According to the University of Michigan’s own policies, any student undergoing disciplinary action has a right to defend themselves against allegations and accusations. It’s a critical aspect of the American justice system and one that everybody has come to expect as being part of any criminal proceeding. But according to “John Doe”, a male student who was accused of sexually assaulting another female student on U of M’s campus, he has been denied his rights by the university. Of course, there is a big difference between the criminal justice system and a university’s disciplinary system.
He claims he was never given a chance to defend himself
John Doe (whose identity is unknown) claims that in the wake of the allegations made against him, he was denied any form of live hearing or cross-examination. This, he says, kept him from being able to tell his side of the story, or defend himself and ensure that he had a chance to refute the claims being made by his accuser. As such, he is suing the university. And the lawsuit has become very controversial.
Doe v. Baum was first filed in September 2016…
“Doe” – the unnamed undergraduate student – first filed a lawsuit against the university when U of M denied him due process in a case where a female student made claims with the University’s Office of Institutional Equity that Doe sexually assaulted her. When the claim was first investigated, it was determined that there wasn’t enough evidence of sexual assault, and the charges were dropped. But the female student appealed the decision, and the Appeals Board reversed the OIE’s decision. Similar things have occurred on college campuses throughout Michigan.
This ruling affected the defendant’s ability to graduate.
He was only a few classes shy of being able to graduate when ‘John Doe’ was told that if he didn’t withdraw from the University, he would be expelled. Not wanting an expulsion on his record, he withdrew, but that left him unable to graduate, and without a degree. In response, the defendant filed the initial lawsuit against the university, claiming that his due process rights had been violated and that the University had discriminated against him as a male accused of sexual assault. At first, the lawsuit was dismissed in federal court, but Doe’s attorney filed an appeal with the U.S. Sixth Circuit Court of Appeals.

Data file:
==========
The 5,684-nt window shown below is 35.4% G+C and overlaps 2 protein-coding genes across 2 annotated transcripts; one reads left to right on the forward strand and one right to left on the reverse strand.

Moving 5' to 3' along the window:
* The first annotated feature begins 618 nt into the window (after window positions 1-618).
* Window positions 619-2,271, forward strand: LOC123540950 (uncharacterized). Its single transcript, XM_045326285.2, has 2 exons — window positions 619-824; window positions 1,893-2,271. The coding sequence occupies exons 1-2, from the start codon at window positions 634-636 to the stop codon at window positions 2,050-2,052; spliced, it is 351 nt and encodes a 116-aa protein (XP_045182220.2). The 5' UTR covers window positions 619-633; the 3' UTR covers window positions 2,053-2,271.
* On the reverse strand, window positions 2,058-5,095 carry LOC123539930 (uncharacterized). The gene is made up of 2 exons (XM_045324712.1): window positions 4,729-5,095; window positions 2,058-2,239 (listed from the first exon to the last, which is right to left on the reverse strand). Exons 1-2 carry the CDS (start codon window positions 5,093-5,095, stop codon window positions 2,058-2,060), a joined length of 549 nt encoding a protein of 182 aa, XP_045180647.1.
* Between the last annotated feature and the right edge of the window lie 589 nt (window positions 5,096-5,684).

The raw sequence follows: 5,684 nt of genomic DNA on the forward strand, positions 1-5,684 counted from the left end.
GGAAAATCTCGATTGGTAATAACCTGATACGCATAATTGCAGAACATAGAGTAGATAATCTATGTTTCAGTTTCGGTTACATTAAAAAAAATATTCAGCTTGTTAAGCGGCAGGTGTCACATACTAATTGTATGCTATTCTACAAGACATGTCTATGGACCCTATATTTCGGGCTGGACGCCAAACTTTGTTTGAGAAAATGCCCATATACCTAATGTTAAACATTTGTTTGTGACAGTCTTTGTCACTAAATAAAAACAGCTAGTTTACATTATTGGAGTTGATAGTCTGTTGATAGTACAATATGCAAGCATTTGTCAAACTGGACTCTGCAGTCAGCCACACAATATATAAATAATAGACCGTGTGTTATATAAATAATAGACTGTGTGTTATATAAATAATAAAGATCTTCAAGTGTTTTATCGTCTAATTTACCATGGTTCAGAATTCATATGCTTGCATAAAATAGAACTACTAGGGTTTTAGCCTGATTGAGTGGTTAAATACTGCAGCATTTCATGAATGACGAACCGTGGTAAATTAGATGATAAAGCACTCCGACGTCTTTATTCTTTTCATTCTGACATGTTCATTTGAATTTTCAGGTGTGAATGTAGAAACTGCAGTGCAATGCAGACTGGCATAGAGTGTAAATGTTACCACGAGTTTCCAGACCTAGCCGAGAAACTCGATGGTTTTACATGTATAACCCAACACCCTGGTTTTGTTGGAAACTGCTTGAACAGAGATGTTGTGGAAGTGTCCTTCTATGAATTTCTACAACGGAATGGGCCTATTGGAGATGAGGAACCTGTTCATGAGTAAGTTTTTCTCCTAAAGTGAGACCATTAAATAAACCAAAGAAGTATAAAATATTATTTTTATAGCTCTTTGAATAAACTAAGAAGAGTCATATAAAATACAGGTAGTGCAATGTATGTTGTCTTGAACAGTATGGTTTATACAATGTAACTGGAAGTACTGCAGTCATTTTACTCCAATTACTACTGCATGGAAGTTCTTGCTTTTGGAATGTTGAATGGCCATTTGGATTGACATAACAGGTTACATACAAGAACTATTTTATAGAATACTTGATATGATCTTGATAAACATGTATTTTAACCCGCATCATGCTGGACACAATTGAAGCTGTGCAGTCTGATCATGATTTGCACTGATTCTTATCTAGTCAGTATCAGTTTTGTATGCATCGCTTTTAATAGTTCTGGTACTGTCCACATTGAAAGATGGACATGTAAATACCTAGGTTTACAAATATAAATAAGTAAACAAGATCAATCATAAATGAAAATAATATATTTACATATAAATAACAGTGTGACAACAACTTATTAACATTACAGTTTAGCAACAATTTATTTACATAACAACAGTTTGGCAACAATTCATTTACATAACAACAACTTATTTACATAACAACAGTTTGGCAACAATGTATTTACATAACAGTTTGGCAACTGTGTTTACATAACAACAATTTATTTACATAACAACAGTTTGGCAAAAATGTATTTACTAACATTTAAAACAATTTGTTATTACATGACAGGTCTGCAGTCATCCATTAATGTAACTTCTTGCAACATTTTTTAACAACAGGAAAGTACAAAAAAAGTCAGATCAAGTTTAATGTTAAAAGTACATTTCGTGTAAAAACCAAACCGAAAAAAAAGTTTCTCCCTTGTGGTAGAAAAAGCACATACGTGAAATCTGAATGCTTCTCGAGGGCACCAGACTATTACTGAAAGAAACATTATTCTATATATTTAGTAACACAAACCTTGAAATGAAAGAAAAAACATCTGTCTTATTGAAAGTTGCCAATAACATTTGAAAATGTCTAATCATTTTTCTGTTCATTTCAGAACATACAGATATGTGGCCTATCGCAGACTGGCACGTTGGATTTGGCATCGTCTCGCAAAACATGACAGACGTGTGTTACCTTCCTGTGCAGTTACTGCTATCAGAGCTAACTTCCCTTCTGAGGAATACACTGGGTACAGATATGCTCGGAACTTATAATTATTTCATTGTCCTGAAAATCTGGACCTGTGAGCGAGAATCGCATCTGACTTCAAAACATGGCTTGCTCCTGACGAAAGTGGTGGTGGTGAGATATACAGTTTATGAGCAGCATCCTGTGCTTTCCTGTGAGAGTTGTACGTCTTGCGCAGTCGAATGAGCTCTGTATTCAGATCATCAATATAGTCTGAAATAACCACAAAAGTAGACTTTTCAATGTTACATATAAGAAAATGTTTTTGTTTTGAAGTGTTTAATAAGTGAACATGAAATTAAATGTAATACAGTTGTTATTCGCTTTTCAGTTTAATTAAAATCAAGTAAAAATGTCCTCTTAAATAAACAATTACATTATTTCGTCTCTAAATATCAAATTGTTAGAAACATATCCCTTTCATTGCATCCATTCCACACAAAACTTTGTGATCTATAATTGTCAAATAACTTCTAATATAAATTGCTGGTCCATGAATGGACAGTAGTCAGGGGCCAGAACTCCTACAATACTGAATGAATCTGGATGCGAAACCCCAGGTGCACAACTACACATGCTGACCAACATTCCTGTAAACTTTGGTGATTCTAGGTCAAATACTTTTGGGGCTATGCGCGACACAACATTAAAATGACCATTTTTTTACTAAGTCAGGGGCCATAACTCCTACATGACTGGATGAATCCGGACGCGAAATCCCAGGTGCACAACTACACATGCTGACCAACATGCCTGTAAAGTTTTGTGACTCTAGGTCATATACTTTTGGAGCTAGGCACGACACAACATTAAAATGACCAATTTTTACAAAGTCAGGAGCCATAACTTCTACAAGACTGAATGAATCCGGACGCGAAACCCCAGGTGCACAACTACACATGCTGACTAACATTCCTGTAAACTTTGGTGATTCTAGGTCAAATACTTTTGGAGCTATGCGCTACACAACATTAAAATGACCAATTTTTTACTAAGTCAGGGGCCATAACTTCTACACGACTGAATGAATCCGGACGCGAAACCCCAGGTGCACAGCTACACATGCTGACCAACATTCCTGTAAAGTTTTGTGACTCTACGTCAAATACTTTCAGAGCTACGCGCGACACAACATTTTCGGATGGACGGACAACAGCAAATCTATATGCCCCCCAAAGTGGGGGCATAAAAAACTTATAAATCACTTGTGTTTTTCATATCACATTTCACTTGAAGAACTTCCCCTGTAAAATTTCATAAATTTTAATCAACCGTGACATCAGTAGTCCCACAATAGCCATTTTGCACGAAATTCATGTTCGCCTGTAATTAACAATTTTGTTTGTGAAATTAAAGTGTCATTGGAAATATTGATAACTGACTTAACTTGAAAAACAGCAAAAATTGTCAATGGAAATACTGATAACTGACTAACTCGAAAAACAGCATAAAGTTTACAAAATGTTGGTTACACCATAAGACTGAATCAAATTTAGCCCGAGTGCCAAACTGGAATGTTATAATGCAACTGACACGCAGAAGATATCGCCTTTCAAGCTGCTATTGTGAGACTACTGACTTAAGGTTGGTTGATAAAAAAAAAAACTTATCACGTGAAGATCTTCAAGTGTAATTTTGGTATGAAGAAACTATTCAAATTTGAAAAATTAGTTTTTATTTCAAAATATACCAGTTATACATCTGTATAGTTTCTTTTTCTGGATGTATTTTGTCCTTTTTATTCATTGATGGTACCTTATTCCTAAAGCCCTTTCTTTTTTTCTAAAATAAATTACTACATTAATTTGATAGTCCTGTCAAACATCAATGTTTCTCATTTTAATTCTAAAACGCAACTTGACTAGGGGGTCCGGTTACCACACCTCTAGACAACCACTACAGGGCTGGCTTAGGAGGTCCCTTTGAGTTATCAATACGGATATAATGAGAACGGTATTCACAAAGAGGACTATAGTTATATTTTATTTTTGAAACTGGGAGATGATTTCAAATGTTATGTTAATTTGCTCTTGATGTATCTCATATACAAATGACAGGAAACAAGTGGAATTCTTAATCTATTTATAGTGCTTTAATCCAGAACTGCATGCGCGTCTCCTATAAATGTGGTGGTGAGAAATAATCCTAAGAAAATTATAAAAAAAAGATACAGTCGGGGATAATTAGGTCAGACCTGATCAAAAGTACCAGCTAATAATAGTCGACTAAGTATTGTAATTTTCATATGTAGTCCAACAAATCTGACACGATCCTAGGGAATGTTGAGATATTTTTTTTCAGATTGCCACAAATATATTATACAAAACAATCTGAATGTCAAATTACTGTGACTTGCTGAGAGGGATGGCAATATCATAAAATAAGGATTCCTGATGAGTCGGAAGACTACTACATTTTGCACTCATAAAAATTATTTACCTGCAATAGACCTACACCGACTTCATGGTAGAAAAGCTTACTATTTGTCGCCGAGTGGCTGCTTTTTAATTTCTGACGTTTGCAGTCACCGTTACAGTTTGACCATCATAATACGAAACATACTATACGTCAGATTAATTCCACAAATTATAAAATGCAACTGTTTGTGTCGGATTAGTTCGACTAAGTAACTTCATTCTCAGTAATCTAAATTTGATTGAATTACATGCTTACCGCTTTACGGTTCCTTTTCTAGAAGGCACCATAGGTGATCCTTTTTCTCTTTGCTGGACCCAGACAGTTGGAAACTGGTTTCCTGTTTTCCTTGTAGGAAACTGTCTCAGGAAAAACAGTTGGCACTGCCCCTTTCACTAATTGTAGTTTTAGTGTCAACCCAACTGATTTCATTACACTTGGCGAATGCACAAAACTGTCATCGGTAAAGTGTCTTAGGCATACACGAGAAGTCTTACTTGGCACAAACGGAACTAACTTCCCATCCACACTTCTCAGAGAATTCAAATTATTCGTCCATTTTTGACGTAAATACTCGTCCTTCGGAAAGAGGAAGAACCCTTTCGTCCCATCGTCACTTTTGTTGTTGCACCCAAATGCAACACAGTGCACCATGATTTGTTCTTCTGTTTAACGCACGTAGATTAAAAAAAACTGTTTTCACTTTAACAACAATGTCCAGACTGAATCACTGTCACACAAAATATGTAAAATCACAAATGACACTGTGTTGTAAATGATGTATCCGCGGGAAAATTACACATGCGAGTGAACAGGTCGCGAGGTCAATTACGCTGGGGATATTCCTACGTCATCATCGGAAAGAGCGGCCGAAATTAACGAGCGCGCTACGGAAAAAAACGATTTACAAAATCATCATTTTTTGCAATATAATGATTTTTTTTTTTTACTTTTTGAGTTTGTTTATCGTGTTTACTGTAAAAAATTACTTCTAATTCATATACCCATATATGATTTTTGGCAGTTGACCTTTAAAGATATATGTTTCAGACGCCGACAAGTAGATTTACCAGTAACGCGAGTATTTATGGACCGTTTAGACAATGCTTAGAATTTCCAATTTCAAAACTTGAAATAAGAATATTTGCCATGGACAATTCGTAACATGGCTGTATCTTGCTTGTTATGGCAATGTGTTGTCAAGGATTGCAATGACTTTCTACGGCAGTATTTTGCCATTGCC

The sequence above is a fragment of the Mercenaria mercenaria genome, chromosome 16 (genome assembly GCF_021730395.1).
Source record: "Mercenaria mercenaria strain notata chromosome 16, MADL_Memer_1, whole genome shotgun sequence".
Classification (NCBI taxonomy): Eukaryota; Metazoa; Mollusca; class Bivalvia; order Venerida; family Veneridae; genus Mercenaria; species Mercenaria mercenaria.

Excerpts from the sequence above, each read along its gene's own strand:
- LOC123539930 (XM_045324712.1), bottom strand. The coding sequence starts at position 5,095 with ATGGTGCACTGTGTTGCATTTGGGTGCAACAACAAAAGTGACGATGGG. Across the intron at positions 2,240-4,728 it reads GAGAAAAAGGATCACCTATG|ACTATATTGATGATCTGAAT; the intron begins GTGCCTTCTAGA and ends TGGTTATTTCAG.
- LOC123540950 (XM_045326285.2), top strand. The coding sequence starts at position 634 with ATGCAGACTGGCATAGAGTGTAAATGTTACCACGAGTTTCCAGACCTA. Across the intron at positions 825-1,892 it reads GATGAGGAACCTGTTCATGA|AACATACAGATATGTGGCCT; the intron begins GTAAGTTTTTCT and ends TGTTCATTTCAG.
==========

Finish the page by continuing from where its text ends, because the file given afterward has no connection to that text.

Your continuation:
A second male student made similar claims against U of M soon afterward!
John Doe, as it turns out, isn’t the only male student accused of sexual assault by a female student on campus, who believes that his rights were violated by the university. A second lawsuit was filed shortly afterward, where another male student made similar claims that the University of Michigan had violated his due process rights and that the university hadn’t even bothered to make him aware of the accusations against him, so he wasn’t able to defend himself when their investigator confronted him about the claims.
Being accused of a sex crime is life-changing in terrible ways!
Join us next time for more info on how these lawsuits are progressing, and how allegations of this sort can have life-altering consequences. Until then, remember – being accused of a sex crime is major! The impact those allegations will have on every aspect of your life – from your education to your personal life and even your potential freedom, are huge! That’s why it’s so important to choose the right sex crime defense attorney if you’ve been accused of sexual assault. Regardless of where you go to school – whether it’s U of M in Ann Arbor, MSU in East Lansing, CMU in Mt. Pleasant, Eastern Michigan University in Ypsilanti or any other campus in Michigan, call 866 766 5245 today and get help from some of the best and most aggressive sex crime defense lawyers around!